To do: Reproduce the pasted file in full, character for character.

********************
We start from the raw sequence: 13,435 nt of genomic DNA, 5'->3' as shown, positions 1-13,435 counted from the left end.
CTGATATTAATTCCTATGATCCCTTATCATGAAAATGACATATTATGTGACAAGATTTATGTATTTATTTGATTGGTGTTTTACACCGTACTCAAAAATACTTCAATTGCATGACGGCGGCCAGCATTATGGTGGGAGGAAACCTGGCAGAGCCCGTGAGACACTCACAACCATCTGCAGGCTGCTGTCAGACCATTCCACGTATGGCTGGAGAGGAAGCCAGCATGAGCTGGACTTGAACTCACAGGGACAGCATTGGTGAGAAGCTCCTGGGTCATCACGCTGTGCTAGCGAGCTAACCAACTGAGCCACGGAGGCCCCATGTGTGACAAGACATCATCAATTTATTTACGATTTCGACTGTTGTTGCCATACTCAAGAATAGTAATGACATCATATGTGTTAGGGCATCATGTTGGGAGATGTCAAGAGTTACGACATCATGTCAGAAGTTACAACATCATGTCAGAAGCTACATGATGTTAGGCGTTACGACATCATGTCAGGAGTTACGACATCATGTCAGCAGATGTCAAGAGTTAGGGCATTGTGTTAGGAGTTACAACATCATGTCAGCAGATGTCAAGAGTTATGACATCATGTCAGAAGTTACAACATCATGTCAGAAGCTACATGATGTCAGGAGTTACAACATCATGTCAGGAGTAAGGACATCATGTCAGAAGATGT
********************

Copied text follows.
We start from the raw sequence: 13,435 nt of genomic DNA, 5'->3' as shown, positions 1-13,435 counted from the left end.
CTGATATTAATTCCTATGATCCCTTATCATGAAAATGACATATTATGTGACAAGATTTATGTATTTATTTGATTGGTGTTTTACACCGTACTCAAAAATACTTCAATTGCATGACGGCGGCCAGCATTATGGTGGGAGGAAACCTGGCAGAGCCCGTGAGACACTCACAACCATCTGCAGGCTGCTGTCAGACCATTCCACGTATGGCTGGAGAGGAAGCCAGCATGAGCTGGACTTGAACTCACAGGGACAGCATTGGTGAGAAGCTCCTGGGTCATCACGCTGTGCTAGCGAGCTAACCAACTGAGCCACGGAGGCCCCATGTGTGACAAGACATCATCAATTTATTTACGATTTCGACTGTTGTTGCCATACTCAAGAATAGTAATGACATCATATGTGTTAGGGCATCATGTTGGGAGATGTCAAGAGTTACGACATCATGTCAGAAGTTACAACATCATGTCAGAAGCTACATGATGTTAGGCGTTACGACATCATGTCAGGAGTTACGACATCATGTCAGCAGATGTCAAGAGTTAGGGCATTGTGTTAGGAGTTACAACATCATGTCAGCAGATGTCAAGAGTTATGACATCATGTCAGAAGTTACAACATCATGTCAGAAGCTACATGATGTCAGGAGTTACAACATCATGTCAGGAGTAAGGACATCATGTCAGAAGATGT